Cloud research roundup: Big numbers from the big four
Recent research reports from around the industry saw a range of interesting cloud market results and predictions emerge, underlining the real world momentum behind the cloud story. The big four – AWS, Microsoft, IBM and Google - dominate the market and their fortunes drive much of the analysis. But what’s also clear is that there’s still plenty of room for even more growth both domestically and internationally.
Public cloud – a thriving oligopoly
In the cloud infrastructure services (public cloud) market, the big four continue to prosper, according to market research firm, Synergy.
In a sector worth $11bn a quarter globally, AWS remains well out in front of its rivals, commanding a bigger market share than Microsoft, IBM and Google combined.
According to Synergy, market share among these four was largely unchanged in the last four quarters, with the exception of Microsoft who saw an increase of 3%. And despite being a dynamic industry, it’s a similar trend to two years ago when AWS held a similarly dominant position.
Neither Google or Microsoft break out the figures for their respective public cloud offerings, but Amazon does specify numbers for AWS. In their 2017 Q2 figures recently released, AWS posted a $916m profit in the three months ending in June, against revenues of $4.1bn and a 58% sales growth.
Let’s give this some context – Alphabet’s entire Q1 2017 revenue (of which Google Cloud is a non-specific part) was $24.75bn. So, while public cloud is big money, there’s almost certainly plenty more to be made, with Synergy expecting overall growth rates of over 40% per year going forward.
A booming global market
Global spending on public cloud services will reach $226bn by 2021, according to IDC.
These are huge numbers, but to put them in perspective, Apple, the most profitable company in the world, brought in revenues of $233bn, according to Forbes 2016 rankings. Microsoft, a massive worldwide success story and employer of nearly 100,000 people, generated $85.3bn in the same year, a figure just ahead of the entire revenue of the worldwide information security market.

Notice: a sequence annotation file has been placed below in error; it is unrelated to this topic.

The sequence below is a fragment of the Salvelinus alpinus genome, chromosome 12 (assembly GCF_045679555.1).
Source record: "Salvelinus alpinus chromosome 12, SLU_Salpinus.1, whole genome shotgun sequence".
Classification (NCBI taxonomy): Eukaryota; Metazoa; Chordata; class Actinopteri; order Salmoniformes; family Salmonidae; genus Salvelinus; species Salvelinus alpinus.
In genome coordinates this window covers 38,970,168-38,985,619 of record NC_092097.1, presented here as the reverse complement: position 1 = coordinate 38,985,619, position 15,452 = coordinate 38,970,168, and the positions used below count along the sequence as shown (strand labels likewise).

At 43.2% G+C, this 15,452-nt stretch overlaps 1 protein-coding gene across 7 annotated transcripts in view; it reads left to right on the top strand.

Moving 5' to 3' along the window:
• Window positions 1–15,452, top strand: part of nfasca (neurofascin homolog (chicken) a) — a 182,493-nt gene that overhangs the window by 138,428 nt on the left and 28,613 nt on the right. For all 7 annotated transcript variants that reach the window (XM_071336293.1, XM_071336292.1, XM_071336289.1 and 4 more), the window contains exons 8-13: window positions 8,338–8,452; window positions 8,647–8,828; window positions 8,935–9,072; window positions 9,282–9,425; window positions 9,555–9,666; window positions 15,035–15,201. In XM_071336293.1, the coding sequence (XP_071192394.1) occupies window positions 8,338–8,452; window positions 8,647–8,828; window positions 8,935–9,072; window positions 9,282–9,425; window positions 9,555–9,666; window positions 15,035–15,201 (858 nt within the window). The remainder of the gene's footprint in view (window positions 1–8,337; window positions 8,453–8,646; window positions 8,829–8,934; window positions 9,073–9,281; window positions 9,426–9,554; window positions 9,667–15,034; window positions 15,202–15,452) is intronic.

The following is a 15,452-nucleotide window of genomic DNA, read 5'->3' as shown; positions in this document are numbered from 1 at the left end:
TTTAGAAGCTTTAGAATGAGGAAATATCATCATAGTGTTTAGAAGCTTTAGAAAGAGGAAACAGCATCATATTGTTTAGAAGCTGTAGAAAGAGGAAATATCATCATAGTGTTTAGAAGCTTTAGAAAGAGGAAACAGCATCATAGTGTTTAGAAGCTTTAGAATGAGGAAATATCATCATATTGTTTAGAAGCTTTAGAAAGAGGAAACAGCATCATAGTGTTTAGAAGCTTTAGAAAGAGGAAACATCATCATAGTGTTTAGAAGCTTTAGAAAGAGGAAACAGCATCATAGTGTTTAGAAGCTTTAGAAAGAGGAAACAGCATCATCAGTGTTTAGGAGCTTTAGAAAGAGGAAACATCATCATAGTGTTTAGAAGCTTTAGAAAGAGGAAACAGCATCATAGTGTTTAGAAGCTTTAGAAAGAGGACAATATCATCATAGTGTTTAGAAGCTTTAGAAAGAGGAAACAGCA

The US will account for 60% of worldwide public cloud revenues ($163bn in 2021). The industry’s leading the charge are professional services (sector growing at 21.5% pa), media (21%), retail and telecoms (both 20.9% annual growth).
IDC say that much of the spending growth in these industries is coming from “new projects and initiatives from functional areas like customer service and sales”.
But the UK lags behind on cloud adoption… maybe
Research by Fuze suggests only 10% of UK businesses have successfully managed to move their entire organisation to the cloud. That compares to 45% of US organisations, who have completed their cloud migration.
On the one hand, this perspective assumes that an ‘all in’ cloud strategy is the only desirable end game. But earlier in the year, the Cloud Industry Forum found that the overall cloud adoption rate in the UK stood at 88%, but the vast majority of companies would follow a hybrid strategy for some time to come.
Allure of cloud causes skill shortages in ‘traditional’ IT roles
The momentum behind the cloud market also appears to be hovering up talent and skills from more traditional on-premises roles, according to 451 Research. More than 65% of organisations in the survey found recruiting for roles across traditional servers and converged infrastructure to be “increasingly difficult”.
451 expect the rise of cloud migration to further diminish the pool of people available for roles dedicated to server administration. They report that, “69.7% of respondents said that current candidates lack skills and experience [for on-premises roles]; plus a lack of candidates by region and high salaries point to a shrinking set of available talent.”
All of this research confirms what we already know: the cloud market is gargantuan and the potential for expansion is constantly growing. As organisations continually look to adopt increase the rate of cloud adoption, the vendor choices are small, but as everyone will tell you the rewards can be endless.
Interested in hearing industry leaders discuss subjects like this and sharing their experiences and use-cases? Attend the Cyber Security & Cloud Expo World Series with upcoming events in Silicon Valley, London and Amsterdam to learn more.
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